E-Commerce at the WTO: The Need for a New Agreement

James Schwab
Vol. 40 Associate Editor

Electronic commerce (e-commerce) is changing the global economy, creating new opportunities and challenges.  However, many of the rules governing the global economy, including the agreements of the World Trade Organization (WTO), were drafted decades before digital trade was an important part of global trade.

Many members of the WTO argue that the WTO needs to update its rules to reflect the new realities of the global economy.  With this goal in mind, 76 WTO member states, representing over 90 percent of world trade, have agreed to launch negotiations on trade-related aspects of e-commerce with the goal of creating a new WTO agreement.  While non-participating states argue that these negotiations are unnecessary and detrimental to developing country interests, the WTO e-commerce negotiations are appropriate because of the limited effectiveness of the WTO’s 1998 work programme on e-commerce and ambiguities in how existing WTO agreements apply to digital goods and services.

E-commerce negotiations are necessary in part because of the ineffectiveness of the 1998 work programme on e-commerce.  The work programme sought to update WTO rules and agreements in line with changing technologies, and it called for the examination of “all trade-related issues relating to global electronic commerce.”[1]  However, despite this broad goal, the 1998 work programme has not kept pace with developments in e-commerce,[2] and WTO members have not used the work programme to reach consensus on how to incorporate e-commerce issues into existing WTO agreements.[3]  Instead, the work programme’s principal success has been creating and maintaining a moratorium on imposing duties on foreign electronic transmissions.  However, even the moratorium should not be recognized as a success story, as it is not permanent and is largely symbolic.[4]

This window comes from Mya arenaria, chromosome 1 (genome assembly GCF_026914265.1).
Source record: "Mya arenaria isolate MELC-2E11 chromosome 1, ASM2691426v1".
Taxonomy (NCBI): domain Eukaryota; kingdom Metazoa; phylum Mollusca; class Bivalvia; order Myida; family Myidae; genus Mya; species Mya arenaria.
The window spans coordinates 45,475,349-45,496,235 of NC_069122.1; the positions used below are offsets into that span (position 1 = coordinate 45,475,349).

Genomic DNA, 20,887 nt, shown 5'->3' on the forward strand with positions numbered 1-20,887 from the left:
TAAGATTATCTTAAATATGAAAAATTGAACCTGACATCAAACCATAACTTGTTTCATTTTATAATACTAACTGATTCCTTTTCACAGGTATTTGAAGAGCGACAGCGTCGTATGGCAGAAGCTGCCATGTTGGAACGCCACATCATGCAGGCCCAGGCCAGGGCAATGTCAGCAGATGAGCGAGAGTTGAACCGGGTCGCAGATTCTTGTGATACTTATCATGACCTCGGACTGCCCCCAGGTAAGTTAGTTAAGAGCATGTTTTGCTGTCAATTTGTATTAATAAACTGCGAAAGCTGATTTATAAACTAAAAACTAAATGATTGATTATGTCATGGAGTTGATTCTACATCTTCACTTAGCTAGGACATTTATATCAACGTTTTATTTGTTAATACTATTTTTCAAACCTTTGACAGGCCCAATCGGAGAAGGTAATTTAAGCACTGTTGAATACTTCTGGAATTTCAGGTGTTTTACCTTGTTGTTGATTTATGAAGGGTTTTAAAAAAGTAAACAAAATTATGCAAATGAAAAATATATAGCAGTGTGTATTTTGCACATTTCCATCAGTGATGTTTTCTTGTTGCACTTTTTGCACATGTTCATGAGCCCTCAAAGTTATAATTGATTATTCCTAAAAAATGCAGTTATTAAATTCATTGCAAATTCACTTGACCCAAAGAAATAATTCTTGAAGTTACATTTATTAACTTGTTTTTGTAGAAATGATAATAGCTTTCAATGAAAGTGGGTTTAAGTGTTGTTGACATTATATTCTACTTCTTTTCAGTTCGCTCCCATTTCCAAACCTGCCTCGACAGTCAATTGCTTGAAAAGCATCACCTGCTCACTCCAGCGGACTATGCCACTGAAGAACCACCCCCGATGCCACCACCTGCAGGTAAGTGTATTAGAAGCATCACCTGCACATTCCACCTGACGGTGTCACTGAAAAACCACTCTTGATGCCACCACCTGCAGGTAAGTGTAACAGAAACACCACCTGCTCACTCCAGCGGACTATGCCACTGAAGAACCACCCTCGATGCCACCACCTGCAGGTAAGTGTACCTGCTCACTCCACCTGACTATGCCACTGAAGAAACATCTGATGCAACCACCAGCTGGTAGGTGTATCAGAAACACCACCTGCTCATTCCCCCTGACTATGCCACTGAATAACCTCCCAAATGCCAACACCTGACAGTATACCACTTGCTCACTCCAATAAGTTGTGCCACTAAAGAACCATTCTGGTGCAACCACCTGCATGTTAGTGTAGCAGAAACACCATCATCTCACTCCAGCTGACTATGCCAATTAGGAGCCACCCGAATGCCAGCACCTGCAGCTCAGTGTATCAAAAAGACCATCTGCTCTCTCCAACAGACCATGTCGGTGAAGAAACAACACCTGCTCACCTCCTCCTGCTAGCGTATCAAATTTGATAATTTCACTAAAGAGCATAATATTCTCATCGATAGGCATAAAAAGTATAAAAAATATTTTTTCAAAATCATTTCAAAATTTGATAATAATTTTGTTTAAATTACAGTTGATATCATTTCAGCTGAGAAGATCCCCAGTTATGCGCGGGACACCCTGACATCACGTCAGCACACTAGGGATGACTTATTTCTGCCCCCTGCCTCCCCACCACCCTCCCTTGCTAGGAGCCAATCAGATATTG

WTO negotiations towards an e-commerce agreement may also be beneficial because of the ambiguities in applying existing WTO agreements to e-commerce.  The General Agreement on Trade in Services (GATS) is structured around four possible modes of delivery for services, all of which predate the internet and none of which fully encompass modern e-commerce.[5]  Additionally, GATS schedule classifications are based on the Central Product Classification (CPC) system, which was created in 1991 and does not include internet services.[6]  Instead, Member states have to fit internet services within the existing options, even though this may create unclear results.

For example, many Member states have implemented data localization policies that require the physical storage of data within their national borders.  Within GATS schedules, it is unclear whether such policies regulate “data processing services,” “database services,” or “online information and database retrieval.”[7]  As Members treat these classifications differently,[8] the placement of online data services within these schedule classifications is very important for the relevant member states and businesses.